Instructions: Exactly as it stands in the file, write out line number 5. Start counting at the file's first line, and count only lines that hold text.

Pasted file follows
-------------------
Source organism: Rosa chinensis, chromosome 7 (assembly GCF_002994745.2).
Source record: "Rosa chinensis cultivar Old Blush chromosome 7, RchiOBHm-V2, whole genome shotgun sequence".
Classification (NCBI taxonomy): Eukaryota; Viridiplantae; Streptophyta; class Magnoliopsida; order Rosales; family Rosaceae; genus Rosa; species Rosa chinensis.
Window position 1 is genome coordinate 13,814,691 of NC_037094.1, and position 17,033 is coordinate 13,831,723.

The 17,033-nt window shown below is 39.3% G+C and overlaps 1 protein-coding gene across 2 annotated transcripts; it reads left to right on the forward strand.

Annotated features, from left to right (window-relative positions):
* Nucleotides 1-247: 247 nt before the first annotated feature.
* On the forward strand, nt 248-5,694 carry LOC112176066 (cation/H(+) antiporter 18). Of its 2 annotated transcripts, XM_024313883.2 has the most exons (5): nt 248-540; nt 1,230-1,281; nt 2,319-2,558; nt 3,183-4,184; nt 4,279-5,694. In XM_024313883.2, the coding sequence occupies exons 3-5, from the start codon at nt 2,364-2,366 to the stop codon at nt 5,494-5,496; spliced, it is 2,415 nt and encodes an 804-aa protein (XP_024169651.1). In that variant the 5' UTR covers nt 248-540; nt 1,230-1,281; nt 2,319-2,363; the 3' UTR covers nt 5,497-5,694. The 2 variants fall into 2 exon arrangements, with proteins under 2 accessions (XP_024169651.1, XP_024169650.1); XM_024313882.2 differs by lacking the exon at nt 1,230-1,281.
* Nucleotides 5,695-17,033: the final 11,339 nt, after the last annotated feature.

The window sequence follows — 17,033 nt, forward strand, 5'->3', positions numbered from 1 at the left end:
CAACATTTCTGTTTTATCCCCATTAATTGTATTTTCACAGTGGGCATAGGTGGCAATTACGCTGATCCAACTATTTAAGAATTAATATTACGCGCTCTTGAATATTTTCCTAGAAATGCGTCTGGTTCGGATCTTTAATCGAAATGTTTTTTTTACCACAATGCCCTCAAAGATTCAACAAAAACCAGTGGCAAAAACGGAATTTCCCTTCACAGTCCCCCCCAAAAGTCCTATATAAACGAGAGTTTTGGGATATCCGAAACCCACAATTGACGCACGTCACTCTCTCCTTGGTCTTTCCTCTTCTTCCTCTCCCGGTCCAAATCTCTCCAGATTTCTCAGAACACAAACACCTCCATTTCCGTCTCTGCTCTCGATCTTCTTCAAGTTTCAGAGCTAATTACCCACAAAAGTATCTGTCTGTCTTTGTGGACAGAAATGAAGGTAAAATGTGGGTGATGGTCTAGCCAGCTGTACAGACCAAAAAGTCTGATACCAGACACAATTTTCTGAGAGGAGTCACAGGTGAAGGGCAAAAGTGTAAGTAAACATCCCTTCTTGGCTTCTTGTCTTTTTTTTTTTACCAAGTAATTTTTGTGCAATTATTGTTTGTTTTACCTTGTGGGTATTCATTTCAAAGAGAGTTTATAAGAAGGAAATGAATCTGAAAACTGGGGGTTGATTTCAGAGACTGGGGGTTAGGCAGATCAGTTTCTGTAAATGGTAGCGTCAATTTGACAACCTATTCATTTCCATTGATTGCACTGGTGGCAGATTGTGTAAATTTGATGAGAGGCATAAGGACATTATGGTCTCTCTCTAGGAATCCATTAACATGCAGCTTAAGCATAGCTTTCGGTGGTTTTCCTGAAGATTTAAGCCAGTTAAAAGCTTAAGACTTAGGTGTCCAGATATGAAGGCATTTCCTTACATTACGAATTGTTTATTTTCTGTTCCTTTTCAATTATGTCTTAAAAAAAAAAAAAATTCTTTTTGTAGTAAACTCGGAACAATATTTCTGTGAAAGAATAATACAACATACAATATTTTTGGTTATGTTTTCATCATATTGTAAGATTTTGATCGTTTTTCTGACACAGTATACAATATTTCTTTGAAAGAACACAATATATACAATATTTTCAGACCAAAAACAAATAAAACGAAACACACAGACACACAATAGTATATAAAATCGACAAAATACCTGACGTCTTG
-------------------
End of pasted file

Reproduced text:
The 17,033-nt window shown below is 39.3% G+C and overlaps 1 protein-coding gene across 2 annotated transcripts; it reads left to right on the forward strand.